On Wed, Jan 26, 2022 at 12:29 PM Bob Wyman <bob@wyman.us <mailto:bob@wyman.us> > wrote:

*	Why have you listed VCs as not generating "Value due to scarcity?" GIven the essentially unlimited variety of claims that could be incorporated into a VC, it seems to me that one could craft a VC which has semantic content equivalent to any NFT. (i.e. A VC that identifies the "ownership" of some specific object.) The limited issuance of such VCs would create a "scarce" resource in just the same way that issuance of an NFT does.
*	Why do you say that a VC is not "transferable?" Rights that are recorded in a VC could either be delegated , in whole or in part, or the "ownership" of the VC itself might be transferred by the issuance of a new VC recording the delegation or transfer. How is this different from an NFT?

 ...

*	Why do you say that a VC only proves the "identity of an entity" but not "ownership of an object?" I can issue a VC to identify the existence (identity) of some right (e.g. the ownership of, or limited right to use, an object) and then issue another VC to associate that VC with some identified individual. While the VC-based mechanics are a bit different from what is typical with NFTs, how is the net effect different from that provided by issuing an NFT?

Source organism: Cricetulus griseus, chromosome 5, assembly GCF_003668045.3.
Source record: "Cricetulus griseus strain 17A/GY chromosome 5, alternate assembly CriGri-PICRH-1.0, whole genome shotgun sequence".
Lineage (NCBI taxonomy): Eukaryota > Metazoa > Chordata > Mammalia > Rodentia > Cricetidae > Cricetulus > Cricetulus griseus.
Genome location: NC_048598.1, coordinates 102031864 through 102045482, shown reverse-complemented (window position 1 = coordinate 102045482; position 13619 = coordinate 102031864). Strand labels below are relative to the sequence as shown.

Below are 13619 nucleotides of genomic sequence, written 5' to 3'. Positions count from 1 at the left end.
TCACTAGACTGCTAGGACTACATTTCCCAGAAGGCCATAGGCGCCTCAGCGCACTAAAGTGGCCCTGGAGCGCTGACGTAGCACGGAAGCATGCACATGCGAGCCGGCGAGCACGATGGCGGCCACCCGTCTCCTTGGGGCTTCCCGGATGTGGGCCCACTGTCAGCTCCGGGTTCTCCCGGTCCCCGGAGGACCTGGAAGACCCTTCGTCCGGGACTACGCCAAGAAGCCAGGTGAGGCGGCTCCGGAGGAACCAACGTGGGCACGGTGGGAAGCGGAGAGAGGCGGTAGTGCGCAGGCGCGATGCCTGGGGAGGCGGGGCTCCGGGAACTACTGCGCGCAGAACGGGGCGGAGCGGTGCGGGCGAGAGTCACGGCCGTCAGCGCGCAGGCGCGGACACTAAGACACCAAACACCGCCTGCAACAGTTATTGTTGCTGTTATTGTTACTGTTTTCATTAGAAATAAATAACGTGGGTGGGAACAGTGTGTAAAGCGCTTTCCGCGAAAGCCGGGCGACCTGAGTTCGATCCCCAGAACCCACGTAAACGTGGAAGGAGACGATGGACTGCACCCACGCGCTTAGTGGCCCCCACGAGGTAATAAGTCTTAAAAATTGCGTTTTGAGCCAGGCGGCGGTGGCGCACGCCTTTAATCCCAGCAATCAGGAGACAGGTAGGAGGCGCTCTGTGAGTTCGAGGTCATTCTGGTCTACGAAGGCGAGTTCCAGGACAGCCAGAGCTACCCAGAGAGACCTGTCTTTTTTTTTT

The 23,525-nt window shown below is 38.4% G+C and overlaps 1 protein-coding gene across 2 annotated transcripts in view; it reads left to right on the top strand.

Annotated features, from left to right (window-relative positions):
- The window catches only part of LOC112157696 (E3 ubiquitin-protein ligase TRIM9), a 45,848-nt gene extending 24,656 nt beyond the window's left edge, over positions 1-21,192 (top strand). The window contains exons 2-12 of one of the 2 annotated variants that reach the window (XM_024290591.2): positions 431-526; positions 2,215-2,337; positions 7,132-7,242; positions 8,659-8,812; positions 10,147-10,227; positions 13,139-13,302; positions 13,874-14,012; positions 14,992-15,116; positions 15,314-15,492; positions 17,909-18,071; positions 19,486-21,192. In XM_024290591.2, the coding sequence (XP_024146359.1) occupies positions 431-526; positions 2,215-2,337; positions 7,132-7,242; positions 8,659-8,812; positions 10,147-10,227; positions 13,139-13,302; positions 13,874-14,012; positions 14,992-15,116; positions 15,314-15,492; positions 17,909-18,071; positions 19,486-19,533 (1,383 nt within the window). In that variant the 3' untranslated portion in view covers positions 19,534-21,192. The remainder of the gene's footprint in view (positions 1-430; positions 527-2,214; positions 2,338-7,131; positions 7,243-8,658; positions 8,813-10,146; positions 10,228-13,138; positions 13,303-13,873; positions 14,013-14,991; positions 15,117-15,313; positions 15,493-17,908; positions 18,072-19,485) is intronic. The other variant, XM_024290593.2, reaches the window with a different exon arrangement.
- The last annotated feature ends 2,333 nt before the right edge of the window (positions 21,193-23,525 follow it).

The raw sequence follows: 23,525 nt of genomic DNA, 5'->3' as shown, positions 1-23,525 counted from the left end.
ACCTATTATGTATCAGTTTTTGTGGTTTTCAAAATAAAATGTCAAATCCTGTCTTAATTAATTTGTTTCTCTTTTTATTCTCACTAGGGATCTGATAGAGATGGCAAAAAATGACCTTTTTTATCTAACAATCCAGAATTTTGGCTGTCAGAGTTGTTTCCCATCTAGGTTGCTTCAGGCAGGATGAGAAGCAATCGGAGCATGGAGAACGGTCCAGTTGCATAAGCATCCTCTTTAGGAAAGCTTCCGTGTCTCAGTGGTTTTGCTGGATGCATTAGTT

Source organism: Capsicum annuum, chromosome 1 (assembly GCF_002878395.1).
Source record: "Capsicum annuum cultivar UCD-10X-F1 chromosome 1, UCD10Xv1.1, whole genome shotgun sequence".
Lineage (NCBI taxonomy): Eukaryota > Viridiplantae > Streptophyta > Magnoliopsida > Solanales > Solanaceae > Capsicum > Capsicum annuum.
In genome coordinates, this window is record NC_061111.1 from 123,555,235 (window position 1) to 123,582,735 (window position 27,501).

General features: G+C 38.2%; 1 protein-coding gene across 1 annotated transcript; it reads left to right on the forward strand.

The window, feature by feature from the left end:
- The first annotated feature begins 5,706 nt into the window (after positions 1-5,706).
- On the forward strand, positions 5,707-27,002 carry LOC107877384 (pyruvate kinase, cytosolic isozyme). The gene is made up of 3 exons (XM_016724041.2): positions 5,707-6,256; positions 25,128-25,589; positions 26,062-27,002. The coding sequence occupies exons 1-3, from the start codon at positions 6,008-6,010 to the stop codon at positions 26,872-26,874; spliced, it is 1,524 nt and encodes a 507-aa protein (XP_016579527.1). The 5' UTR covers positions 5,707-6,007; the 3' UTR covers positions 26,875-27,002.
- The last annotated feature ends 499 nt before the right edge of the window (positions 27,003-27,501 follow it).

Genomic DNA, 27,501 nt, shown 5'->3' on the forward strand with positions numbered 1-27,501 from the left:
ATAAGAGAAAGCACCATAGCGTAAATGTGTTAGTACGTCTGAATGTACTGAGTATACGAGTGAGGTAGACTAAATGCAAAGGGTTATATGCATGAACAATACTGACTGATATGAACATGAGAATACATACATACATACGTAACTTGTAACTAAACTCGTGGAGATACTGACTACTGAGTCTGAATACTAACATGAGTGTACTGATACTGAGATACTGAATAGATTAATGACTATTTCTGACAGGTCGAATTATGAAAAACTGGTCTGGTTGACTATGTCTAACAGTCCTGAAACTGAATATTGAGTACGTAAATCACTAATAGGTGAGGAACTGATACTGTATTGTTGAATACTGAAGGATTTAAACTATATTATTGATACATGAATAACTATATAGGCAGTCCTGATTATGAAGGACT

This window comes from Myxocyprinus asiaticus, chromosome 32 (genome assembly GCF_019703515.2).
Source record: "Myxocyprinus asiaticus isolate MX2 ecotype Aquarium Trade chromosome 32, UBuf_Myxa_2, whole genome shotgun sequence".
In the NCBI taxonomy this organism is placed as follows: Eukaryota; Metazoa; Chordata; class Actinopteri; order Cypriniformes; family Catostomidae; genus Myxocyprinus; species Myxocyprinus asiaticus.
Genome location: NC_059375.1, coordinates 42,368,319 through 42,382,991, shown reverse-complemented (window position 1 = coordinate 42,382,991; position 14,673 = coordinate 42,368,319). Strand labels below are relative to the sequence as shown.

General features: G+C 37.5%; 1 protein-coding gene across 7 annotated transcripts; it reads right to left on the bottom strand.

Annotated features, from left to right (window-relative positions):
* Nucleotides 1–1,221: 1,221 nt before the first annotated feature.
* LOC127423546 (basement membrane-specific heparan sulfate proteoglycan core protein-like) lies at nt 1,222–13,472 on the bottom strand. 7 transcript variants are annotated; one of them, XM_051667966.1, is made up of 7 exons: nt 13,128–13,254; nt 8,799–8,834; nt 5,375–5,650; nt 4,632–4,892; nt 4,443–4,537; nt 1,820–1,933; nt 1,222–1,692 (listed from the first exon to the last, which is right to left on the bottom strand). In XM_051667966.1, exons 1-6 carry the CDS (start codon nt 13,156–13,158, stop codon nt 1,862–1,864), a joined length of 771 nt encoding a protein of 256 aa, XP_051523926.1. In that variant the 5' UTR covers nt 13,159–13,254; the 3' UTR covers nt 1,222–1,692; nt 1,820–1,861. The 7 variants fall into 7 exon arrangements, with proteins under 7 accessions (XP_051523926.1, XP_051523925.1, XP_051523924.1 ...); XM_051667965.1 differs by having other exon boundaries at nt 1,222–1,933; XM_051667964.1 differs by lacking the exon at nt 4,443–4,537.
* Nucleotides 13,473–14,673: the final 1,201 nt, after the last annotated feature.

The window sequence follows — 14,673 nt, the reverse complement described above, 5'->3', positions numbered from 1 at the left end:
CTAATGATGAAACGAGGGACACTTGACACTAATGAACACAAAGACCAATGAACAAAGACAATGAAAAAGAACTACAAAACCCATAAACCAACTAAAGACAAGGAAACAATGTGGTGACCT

When I read this, I realize that once again, our language around the use of "owner" is entirely wrong. We've in the past tried to do better and avoid any of the words associated with property rights idea of "ownership" in DIDs and VCs, but it keeps cropping back in. (An aside: "control" is better but not perfect. I've also been seeking language from the "law of agency" such as authority. Not so far limited success in coming up with something better).